I have normally only seen Cubs & Yankees fans use this expression.
This is from listening to Harry Carey or Phil “Scooter” Rizzuto do baseball games.
Who else uses it and where did you pick it up from?
Strangely enough the 2 most beloved Homers I know of.
My daughter uses it. I have no idea where she got it from. She’s 5.
Not ‘Holy Cow’ but I’ve recently taken to using ‘blimey’ a lot.
Don’t really have an explanation, but use it pretty frequently.
I also don’t say holy cow, but I have recently switched from holy cheese to the monosyllabic swiss.
Oh, the second part of the question… I’m not a Cubs fan, and I hate the Yankees with every ounce and fiber of my being. I have no idea where I picked it up.
I use it once in a while, usually when I’m trying to filter myself around the kids, ‘holy macaroni’ comes out more often though. Never listened to a baseball game broadcast in my life, maybe it seeped into my subconcious watching Happy Days reruns as a kid instead.
I use it and ‘Holy Moley’ a lot. I think I got the latter from Grumpy Old Men. I have no idea about the former.
I use it. Although I tend to favor “Holy Crap” nowadays, depending on the audience.
It was pretty standard little kid talk when I was growing up in Alberta.
I bet a lot of Hindus use it.
I understand the phrase was heavily used on one of the 1930s radio adventure shows. I can’t recall which one. It certainly popularized the use of the phrase, and I’d heard that they invented it. (In much the same way, I heard that the comic book Captain Marvel introduced “Holy Moly!”) In both cases, it’s a mild oath that takes the place of a much stronger expression. The “Holy Cow” phrase, as suggested above, invokes the idea of the Sacred Cattle of India, and so seems to have a modicum of reality behind it. I suspect “Holy Crow!” is a variation of “Holy Cow”.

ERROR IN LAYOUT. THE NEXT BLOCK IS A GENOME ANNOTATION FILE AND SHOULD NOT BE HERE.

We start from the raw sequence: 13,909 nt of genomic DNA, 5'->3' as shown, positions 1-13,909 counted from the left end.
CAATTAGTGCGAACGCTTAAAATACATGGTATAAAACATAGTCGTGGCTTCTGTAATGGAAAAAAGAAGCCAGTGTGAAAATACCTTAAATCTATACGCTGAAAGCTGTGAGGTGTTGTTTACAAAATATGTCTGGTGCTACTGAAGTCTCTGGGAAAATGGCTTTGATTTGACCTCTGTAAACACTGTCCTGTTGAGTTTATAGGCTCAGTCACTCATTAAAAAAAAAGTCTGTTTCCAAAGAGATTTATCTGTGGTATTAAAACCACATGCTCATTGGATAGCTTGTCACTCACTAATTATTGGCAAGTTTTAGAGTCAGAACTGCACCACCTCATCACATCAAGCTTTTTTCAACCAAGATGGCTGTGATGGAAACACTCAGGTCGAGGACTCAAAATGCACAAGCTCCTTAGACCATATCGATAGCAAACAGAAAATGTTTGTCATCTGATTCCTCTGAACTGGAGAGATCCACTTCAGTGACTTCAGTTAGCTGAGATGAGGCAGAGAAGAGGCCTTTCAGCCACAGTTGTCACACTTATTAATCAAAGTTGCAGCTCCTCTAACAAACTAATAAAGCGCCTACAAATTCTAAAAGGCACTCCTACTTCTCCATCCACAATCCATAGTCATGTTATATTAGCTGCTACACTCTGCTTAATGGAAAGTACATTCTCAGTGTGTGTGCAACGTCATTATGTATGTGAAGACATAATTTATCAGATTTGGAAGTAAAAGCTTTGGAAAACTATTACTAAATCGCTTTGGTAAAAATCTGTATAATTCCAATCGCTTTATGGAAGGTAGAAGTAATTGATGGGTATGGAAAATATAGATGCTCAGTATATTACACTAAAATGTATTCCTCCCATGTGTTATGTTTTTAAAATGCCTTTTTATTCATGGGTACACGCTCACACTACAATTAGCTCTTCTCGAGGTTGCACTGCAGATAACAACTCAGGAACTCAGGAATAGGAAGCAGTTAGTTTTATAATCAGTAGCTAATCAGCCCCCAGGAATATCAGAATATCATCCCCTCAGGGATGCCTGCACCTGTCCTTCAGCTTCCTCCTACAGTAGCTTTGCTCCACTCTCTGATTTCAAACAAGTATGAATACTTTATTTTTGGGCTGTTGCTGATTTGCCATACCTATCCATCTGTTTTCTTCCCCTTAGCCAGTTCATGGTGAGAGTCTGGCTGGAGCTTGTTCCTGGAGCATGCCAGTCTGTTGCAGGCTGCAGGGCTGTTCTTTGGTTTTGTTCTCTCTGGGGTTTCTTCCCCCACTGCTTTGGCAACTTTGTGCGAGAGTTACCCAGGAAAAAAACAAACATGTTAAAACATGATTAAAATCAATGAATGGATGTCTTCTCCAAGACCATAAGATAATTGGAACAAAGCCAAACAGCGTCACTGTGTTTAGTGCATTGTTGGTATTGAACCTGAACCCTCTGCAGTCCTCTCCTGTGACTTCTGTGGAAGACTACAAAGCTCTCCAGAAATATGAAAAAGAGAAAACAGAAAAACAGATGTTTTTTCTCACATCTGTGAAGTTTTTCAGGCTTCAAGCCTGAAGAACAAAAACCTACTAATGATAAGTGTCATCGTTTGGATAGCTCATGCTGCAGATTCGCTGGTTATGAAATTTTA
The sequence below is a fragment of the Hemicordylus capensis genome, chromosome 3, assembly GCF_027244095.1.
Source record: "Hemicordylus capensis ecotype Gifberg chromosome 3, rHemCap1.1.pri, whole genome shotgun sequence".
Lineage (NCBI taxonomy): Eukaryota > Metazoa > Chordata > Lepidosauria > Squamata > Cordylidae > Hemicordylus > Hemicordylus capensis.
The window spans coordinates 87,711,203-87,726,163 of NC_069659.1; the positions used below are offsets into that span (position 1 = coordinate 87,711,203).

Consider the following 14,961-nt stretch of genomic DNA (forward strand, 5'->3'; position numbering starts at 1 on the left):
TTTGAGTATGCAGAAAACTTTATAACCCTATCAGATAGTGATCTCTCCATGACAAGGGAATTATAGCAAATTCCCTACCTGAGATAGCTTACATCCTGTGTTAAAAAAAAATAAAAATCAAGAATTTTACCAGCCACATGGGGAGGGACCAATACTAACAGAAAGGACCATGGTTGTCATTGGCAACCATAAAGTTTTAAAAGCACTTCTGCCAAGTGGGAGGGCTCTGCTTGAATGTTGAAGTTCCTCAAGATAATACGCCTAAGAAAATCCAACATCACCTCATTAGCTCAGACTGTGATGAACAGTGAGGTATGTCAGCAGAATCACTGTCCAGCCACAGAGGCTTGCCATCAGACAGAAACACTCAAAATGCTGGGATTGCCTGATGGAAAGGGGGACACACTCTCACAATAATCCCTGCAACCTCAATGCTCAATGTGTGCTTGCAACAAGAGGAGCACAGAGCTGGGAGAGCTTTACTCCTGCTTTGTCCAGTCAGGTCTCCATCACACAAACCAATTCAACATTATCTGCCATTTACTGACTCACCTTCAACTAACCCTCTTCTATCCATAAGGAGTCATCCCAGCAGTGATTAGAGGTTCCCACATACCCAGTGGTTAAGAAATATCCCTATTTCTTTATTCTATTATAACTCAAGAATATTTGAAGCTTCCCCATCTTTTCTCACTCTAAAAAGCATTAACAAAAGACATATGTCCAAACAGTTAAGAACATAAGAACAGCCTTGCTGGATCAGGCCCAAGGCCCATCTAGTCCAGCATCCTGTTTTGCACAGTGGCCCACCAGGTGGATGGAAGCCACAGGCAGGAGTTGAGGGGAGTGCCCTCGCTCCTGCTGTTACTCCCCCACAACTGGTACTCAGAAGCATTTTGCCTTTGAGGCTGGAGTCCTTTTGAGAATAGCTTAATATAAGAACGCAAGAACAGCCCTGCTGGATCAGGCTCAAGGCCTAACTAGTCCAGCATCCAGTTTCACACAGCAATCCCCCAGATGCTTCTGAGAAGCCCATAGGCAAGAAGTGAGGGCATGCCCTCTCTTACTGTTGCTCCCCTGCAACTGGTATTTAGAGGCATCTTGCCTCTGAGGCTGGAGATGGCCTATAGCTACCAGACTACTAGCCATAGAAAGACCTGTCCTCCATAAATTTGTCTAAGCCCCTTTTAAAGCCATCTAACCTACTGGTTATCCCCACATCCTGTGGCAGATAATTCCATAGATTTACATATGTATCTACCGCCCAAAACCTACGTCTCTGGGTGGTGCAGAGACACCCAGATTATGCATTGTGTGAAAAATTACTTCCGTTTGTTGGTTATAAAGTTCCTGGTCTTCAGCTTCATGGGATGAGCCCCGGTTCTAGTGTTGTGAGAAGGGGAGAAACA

I remember these being commonly used when I was a kid, so if I used them, I woulda picked it up from the local culture.
I do. No idea why – it couldn’t be a sports connection as I am almost completely ignorant of all things sports related.
Sometimes I use “Holy Cats!” instead.
Thanks for all the good answers. I know from Scooter and Harry that they were both using expressions from their youths, oh so long ago.
I never had heard the expression outside of baseball so I was surprised to see it in a post. I was wondering if I would get some replies from people born in the 1920’s. Apparently the expression is more widespread than I thought and I just hadn’t stumbled across it before.
I use it. Trying to cut down on swearing.
I was aware of it’s use in baseball. I was probably reminded of it by the Seinfeld episode with the Hary Carey head keychain.
I say it all the time. I’m also a fan of “holy cats”, “holy mackrel”, holey hannah", “holy smokes”, "holy crap"and my favorite, lifted from Seinfeld, “sweet fancy Moses”.
I use it. I picked it up from my parents when I was a wee one, along with a variety of other non-swear phrases that people use when they have 6 kids.
“Holy ned” is the favorite out Doug way. Etymology unknown, and who gives a wet slap?
Col. John Renwick was known to use it.
‘Holy Cow’ is used by half of the state of Minnesota. ‘Holy Moley’ is used by two-thirds. We’ve had a lot of out of staters moving in, otherwise it would be closer to four-fifths.